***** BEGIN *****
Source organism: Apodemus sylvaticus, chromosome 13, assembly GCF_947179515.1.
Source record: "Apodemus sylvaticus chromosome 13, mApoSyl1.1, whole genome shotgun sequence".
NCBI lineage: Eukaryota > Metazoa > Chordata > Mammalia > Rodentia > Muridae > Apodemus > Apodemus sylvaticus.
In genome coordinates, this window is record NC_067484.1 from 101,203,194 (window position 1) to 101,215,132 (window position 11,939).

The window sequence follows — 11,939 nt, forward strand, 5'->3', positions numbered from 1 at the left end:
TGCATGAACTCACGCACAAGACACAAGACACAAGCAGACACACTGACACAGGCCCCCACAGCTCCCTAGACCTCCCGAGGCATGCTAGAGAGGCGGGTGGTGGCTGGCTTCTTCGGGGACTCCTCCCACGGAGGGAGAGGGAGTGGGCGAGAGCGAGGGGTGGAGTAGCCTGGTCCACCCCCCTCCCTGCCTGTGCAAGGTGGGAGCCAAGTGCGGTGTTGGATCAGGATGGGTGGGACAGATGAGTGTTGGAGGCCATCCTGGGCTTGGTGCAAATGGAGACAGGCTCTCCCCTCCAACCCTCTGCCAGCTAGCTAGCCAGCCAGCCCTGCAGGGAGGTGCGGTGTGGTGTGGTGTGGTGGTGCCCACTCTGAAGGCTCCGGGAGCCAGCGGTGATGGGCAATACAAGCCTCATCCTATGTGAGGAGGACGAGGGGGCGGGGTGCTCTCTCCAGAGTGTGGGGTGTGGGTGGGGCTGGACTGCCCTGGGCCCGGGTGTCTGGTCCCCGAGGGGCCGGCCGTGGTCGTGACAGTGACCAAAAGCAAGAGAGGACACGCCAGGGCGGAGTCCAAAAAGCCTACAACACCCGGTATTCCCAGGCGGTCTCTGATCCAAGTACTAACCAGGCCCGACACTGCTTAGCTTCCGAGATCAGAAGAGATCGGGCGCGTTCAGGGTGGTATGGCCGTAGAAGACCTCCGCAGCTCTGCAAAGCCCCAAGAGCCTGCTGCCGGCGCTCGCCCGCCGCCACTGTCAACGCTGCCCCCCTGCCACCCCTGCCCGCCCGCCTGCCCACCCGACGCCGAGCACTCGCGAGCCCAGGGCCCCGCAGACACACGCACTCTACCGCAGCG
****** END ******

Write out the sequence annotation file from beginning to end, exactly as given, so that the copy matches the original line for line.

Source organism: Apodemus sylvaticus, chromosome 13, assembly GCF_947179515.1.
Source record: "Apodemus sylvaticus chromosome 13, mApoSyl1.1, whole genome shotgun sequence".
NCBI lineage: Eukaryota > Metazoa > Chordata > Mammalia > Rodentia > Muridae > Apodemus > Apodemus sylvaticus.
In genome coordinates, this window is record NC_067484.1 from 101,203,194 (window position 1) to 101,215,132 (window position 11,939).

The window sequence follows — 11,939 nt, forward strand, 5'->3', positions numbered from 1 at the left end:
TGCATGAACTCACGCACAAGACACAAGACACAAGCAGACACACTGACACAGGCCCCCACAGCTCCCTAGACCTCCCGAGGCATGCTAGAGAGGCGGGTGGTGGCTGGCTTCTTCGGGGACTCCTCCCACGGAGGGAGAGGGAGTGGGCGAGAGCGAGGGGTGGAGTAGCCTGGTCCACCCCCCTCCCTGCCTGTGCAAGGTGGGAGCCAAGTGCGGTGTTGGATCAGGATGGGTGGGACAGATGAGTGTTGGAGGCCATCCTGGGCTTGGTGCAAATGGAGACAGGCTCTCCCCTCCAACCCTCTGCCAGCTAGCTAGCCAGCCAGCCCTGCAGGGAGGTGCGGTGTGGTGTGGTGTGGTGGTGCCCACTCTGAAGGCTCCGGGAGCCAGCGGTGATGGGCAATACAAGCCTCATCCTATGTGAGGAGGACGAGGGGGCGGGGTGCTCTCTCCAGAGTGTGGGGTGTGGGTGGGGCTGGACTGCCCTGGGCCCGGGTGTCTGGTCCCCGAGGGGCCGGCCGTGGTCGTGACAGTGACCAAAAGCAAGAGAGGACACGCCAGGGCGGAGTCCAAAAAGCCTACAACACCCGGTATTCCCAGGCGGTCTCTGATCCAAGTACTAACCAGGCCCGACACTGCTTAGCTTCCGAGATCAGAAGAGATCGGGCGCGTTCAGGGTGGTATGGCCGTAGAAGACCTCCGCAGCTCTGCAAAGCCCCAAGAGCCTGCTGCCGGCGCTCGCCCGCCGCCACTGTCAACGCTGCCCCCCTGCCACCCCTGCCCGCCCGCCTGCCCACCCGACGCCGAGCACTCGCGAGCCCAGGGCCCCGCAGACACACGCACTCTACCGCAGCG